Kamehameha Schools was awash with pink in late October, from keiki and kumu to staffers and cityscapes. The burst of color was part of our “Pink for Pauahi” campaign to culminate Breast Cancer Awareness month.
Studies have shown that Native Hawaiian women have the highest incidence and mortality rates from breast cancer, which took the life of KS founder Ke Ali‘i Pauahi at the age of 52.
The Kamehameha ‘ohana took this time to honor Pauahi who courageously fought breast cancer in 1884, when few treatments for the disease existed.
Nā pua a Pauahi – Pauahi’s children – who have battled breast cancer, shared their powerful stories on KS social media and among our staffers spreading the word about healthy living, early detection, targeted treatment, and the road to recovery.
Mahalo piha to these brave Warriors in Pink for sharing their stories in an effort to help others:
“As an eight-and-a-half-year breast cancer survivor, broad awareness of breast cancer is critical to sharing the things we can do to help prevent this terrible disease, or at least detect it much earlier, which gives all of us a fighting chance. My platform for early detection is a call to action for every woman to perform self-exams on a regular basis. In my situation, the annual mammogram screening was not able to detect a lump in my breast. A routine self-exam led to immediate discovery followed by the start of a long journey of medical treatments. To all cancer survivors, ‘Ho‘omau’ and to all breast cancer survivors, I stand together with you as “Warriors in Pink.”
Janis Kane, KSK ’76 – KS Senior Director of HR Planning, Compensation and Benefits
“My hair started falling out shortly after I began my first chemotherapy session. I wore a wig at first, but it was too itchy and uncomfortable. Then, I found this inexpensive straw hat with a wide black band. I wore that hat everywhere. As it sat on my bald head, it provided warmth, comfort, style and protection from the wind, rain and sun. As I continue down the path of caring for my health, my hat for me has become a symbol of the love, support and compassion I received from my family, friends and KS ‘ohana throughout this ordeal.”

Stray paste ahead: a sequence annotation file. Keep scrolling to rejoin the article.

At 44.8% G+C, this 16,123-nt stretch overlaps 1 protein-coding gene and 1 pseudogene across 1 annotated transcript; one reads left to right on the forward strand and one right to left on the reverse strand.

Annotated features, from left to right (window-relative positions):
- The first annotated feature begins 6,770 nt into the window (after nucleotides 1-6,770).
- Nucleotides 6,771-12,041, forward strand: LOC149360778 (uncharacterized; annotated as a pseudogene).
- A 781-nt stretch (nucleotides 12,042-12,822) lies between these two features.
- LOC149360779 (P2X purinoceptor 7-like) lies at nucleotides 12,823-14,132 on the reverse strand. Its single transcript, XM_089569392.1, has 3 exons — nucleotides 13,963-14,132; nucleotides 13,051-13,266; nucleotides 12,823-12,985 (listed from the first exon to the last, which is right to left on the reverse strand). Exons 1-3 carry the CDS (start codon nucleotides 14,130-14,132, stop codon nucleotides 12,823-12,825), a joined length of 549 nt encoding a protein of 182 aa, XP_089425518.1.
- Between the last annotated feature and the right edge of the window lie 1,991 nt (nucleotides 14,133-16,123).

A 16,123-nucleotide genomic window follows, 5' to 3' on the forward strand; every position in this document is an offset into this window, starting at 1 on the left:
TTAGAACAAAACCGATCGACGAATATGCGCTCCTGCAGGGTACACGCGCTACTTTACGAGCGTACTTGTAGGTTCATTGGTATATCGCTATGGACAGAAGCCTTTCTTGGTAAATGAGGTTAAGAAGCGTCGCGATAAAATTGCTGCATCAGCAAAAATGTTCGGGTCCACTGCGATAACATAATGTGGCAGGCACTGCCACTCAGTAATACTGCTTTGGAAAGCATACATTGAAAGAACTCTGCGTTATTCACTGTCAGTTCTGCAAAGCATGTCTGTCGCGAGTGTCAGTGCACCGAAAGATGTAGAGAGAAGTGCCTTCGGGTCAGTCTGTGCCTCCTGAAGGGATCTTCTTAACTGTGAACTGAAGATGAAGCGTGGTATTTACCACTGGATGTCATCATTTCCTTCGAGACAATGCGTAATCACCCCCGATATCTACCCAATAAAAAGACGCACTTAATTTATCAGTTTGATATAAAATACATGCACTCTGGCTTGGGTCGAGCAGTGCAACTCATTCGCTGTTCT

Crystal Kua, KSK '81 - Kamehameha Schools Senior Communications Specialist.
“You must be an advocate for your own health. Native Hawaiian women have the highest rate of mortality due to breast cancer because they don’t get diagnosed early. We as women need to empower ourselves and be our own best advocates.”
Vicky Holt-Takamine KSK ‘65 – PAʻI Foundation Founder and Executive Director
“Today the word ‘cancer’ doesn’t have to be as devastating as in the past. New technologies, pharmaceuticals, and individualized medicine have found ways to battle cancer like never before. But it does start with making sure you know what health and well-being mean to you. Having that ‘ike determines how you live your life and what you do to fulfill that. Ask yourself, if I had a cancer diagnosis, how would I live life differently? Does that match how you live your life now? I’m happy to have had the opportunity to re-evaluate life and prioritize what means the most to me.”
Dr. Diane Paloma, KSK '91 – Lunalilo Trust CEO
See photos of staffers, keiki, and parents sporting pink in this Pink for Pauahi photo gallery.
Six ways to reduce your risk of breast cancer
Perform Monthly Breast Self-Exams
Studies show that 40 percent of diagnosed breast cancers are detected by women who feel a lump, so establishing a regular breast self-exam is essential.
Get a Mammogram
Most women age 40 or older should get a mammogram and clinical breast exam every year. Talk to your doctor if you are at an increased risk or have a family history of breast cancer to get screened at an earlier age.
If you can, Choose to breastfeed exclusively for six months and continue when other foods are introduced.
Get 150 minutes of moderate or 75 minutes of vigorous activity each week. Strength train at least two days a week, and sit less.
If you drink, limit yourself to one alcoholic drink per day.
Stay Lean After Menopause
Maintain a healthy weight and a low amount of body fat, and eat a healthy diet.
To learn more about breast cancer, prevention, warning signs, treatment and survival, visit the Susan G. Komen website or the American Cancer Society website.